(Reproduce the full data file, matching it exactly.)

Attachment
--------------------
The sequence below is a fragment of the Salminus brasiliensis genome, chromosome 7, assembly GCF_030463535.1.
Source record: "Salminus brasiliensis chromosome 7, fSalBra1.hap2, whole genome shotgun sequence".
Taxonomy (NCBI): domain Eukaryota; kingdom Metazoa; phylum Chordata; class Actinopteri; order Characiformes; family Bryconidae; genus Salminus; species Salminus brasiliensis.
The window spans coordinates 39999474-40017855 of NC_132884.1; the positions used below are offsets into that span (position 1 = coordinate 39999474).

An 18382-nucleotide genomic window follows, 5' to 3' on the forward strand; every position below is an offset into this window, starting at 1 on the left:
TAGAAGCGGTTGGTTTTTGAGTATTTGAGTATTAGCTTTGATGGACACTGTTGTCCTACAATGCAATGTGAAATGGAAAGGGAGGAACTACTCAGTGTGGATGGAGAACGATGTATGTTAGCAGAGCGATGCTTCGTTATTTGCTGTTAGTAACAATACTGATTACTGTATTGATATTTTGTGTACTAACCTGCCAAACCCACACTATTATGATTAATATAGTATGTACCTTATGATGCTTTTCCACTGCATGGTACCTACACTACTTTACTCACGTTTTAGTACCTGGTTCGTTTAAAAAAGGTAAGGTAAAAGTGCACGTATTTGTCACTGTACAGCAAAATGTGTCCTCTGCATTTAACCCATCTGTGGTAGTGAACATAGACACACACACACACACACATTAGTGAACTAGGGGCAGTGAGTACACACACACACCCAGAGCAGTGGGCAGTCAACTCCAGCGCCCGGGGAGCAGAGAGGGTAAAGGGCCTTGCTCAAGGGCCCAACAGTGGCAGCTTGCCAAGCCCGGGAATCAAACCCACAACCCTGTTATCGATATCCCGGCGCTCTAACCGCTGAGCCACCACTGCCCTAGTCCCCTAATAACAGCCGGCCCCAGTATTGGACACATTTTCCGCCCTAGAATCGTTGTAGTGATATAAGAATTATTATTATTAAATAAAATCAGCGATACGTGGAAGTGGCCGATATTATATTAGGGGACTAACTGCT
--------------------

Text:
The sequence below is a fragment of the Salminus brasiliensis genome, chromosome 7, assembly GCF_030463535.1.
Source record: "Salminus brasiliensis chromosome 7, fSalBra1.hap2, whole genome shotgun sequence".
Taxonomy (NCBI): domain Eukaryota; kingdom Metazoa; phylum Chordata; class Actinopteri; order Characiformes; family Bryconidae; genus Salminus; species Salminus brasiliensis.
The window spans coordinates 39999474-40017855 of NC_132884.1; the positions used below are offsets into that span (position 1 = coordinate 39999474).

An 18382-nucleotide genomic window follows, 5' to 3' on the forward strand; every position below is an offset into this window, starting at 1 on the left:
TAGAAGCGGTTGGTTTTTGAGTATTTGAGTATTAGCTTTGATGGACACTGTTGTCCTACAATGCAATGTGAAATGGAAAGGGAGGAACTACTCAGTGTGGATGGAGAACGATGTATGTTAGCAGAGCGATGCTTCGTTATTTGCTGTTAGTAACAATACTGATTACTGTATTGATATTTTGTGTACTAACCTGCCAAACCCACACTATTATGATTAATATAGTATGTACCTTATGATGCTTTTCCACTGCATGGTACCTACACTACTTTACTCACGTTTTAGTACCTGGTTCGTTTAAAAAAGGTAAGGTAAAAGTGCACGTATTTGTCACTGTACAGCAAAATGTGTCCTCTGCATTTAACCCATCTGTGGTAGTGAACATAGACACACACACACACACACATTAGTGAACTAGGGGCAGTGAGTACACACACACACCCAGAGCAGTGGGCAGTCAACTCCAGCGCCCGGGGAGCAGAGAGGGTAAAGGGCCTTGCTCAAGGGCCCAACAGTGGCAGCTTGCCAAGCCCGGGAATCAAACCCACAACCCTGTTATCGATATCCCGGCGCTCTAACCGCTGAGCCACCACTGCCCTAGTCCCCTAATAACAGCCGGCCCCAGTATTGGACACATTTTCCGCCCTAGAATCGTTGTAGTGATATAAGAATTATTATTATTAAATAAAATCAGCGATACGTGGAAGTGGCCGATATTATATTAGGGGACTAACTGCT